Many people will resist using the word disability to describe dyslexia. Yes, the term learning disability is not particularly attractive. The real issue is the use of the word learning. We dyslexics do have a disability, but it is related to reading text, not to learning.
Some people don’t like the word, believing that it implies that something is broken or seriously amiss, and will choose the word "difference" instead. Others will use a different euphemism, such as "special" or "uniquely skilled." We often avoid using the word "disability" when first explaining dyslexia just to avoid triggering this negative association.
However, it is important to remember that never saying the word is similar to renaming an up-and-coming neighborhood in order to sell more homes: suddenly the sketchy south side of town is called SOMA for “South of Main” in an attempt to distance it from it's former reputation as a tough neighborhood to inhabit. It's still the same neighborhood, though, and if you live there, you are less interested in what it is called than in how you will be treated.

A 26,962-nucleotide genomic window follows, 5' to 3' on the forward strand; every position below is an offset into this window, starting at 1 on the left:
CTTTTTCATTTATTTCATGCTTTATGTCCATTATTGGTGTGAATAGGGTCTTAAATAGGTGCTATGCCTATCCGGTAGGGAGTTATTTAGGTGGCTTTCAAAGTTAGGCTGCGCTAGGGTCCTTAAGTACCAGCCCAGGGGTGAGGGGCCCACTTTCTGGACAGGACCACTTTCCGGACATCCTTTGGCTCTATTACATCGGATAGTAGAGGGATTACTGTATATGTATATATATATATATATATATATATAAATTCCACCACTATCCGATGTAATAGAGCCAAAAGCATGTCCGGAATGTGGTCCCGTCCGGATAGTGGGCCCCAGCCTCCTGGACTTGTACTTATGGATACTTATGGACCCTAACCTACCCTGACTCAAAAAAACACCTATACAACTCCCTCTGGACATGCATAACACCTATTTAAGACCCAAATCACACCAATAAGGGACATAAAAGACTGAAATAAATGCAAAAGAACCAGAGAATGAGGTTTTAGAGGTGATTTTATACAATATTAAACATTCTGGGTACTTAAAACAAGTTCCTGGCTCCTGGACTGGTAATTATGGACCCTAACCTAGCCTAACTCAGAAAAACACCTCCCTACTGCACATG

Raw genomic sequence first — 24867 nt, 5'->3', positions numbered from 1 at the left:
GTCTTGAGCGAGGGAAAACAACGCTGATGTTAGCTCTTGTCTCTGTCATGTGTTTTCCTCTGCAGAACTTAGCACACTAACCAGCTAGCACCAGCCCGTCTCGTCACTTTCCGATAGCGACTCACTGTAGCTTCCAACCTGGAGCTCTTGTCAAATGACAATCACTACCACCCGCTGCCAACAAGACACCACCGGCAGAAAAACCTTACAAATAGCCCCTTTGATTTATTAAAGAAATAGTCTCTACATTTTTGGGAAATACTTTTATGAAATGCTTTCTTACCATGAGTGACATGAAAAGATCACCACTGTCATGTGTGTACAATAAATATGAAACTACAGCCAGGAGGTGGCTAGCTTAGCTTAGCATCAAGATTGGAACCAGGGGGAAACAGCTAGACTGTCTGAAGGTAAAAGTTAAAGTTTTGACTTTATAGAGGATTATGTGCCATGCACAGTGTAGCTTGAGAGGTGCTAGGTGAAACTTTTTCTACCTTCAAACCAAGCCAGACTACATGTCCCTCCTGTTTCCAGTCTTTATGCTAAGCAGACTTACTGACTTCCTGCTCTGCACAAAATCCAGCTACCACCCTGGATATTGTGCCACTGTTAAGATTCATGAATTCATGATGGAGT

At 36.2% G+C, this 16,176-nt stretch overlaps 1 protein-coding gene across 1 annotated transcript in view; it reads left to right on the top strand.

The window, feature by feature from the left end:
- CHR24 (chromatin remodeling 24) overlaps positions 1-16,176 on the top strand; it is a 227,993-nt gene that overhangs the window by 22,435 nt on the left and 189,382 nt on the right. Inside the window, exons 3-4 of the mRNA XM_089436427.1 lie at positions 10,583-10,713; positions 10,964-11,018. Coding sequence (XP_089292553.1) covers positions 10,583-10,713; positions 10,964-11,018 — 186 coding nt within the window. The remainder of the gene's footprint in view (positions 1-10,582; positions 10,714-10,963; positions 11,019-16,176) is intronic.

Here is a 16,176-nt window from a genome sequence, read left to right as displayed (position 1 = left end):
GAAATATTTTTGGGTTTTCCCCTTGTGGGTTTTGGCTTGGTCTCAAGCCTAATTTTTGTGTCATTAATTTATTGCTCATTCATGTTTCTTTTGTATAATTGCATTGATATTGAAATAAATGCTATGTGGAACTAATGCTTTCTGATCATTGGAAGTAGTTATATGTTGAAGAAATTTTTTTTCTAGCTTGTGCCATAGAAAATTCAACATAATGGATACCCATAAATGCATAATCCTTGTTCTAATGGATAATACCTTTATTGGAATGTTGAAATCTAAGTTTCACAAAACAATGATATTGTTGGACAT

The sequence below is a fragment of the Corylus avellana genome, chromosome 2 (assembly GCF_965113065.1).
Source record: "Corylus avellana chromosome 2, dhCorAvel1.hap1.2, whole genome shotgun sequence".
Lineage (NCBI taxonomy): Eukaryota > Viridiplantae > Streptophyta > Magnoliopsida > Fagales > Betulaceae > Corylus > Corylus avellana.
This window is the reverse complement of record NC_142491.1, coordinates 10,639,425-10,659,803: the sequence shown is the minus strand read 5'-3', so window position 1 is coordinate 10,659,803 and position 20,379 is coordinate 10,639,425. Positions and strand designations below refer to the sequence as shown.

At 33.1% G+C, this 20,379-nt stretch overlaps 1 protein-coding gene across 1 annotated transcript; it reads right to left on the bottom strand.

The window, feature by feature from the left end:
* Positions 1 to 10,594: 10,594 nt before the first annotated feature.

The key here is to get over any stigma you feel about the word disability itself. We all have weaknesses, and you should be comfortable discussing them. Being able to say that you are a person who has weaknesses shows humility. Similarly, saying that you are a person with a disability should not convey that you are incapable, but merely that there’s a specific life area where you’re not part of the mainstream.
In a legal context it’s critical to understand that dyslexia and specific learning disabilities are categorically included under the term disability. It is important to maintain this designation when communicating with a school or an employer because of the legal rights and protections that come with the term. Separately, understand that the word disability is one that generations of people have fought to create. The Americans with Disabilities Act
is not called the Americans with Differences Act. Under that law, the process of "learning" (and with recent amendments, "reading," specifically) is part of the definition of “major life activities” that can be affected by a disability. Dunking a basketball would not be considered a major life activity, so the inability to dunk is not a disability. But if you have difficulty doing something that everyone expects mainstream people to be able to do, you have a disability.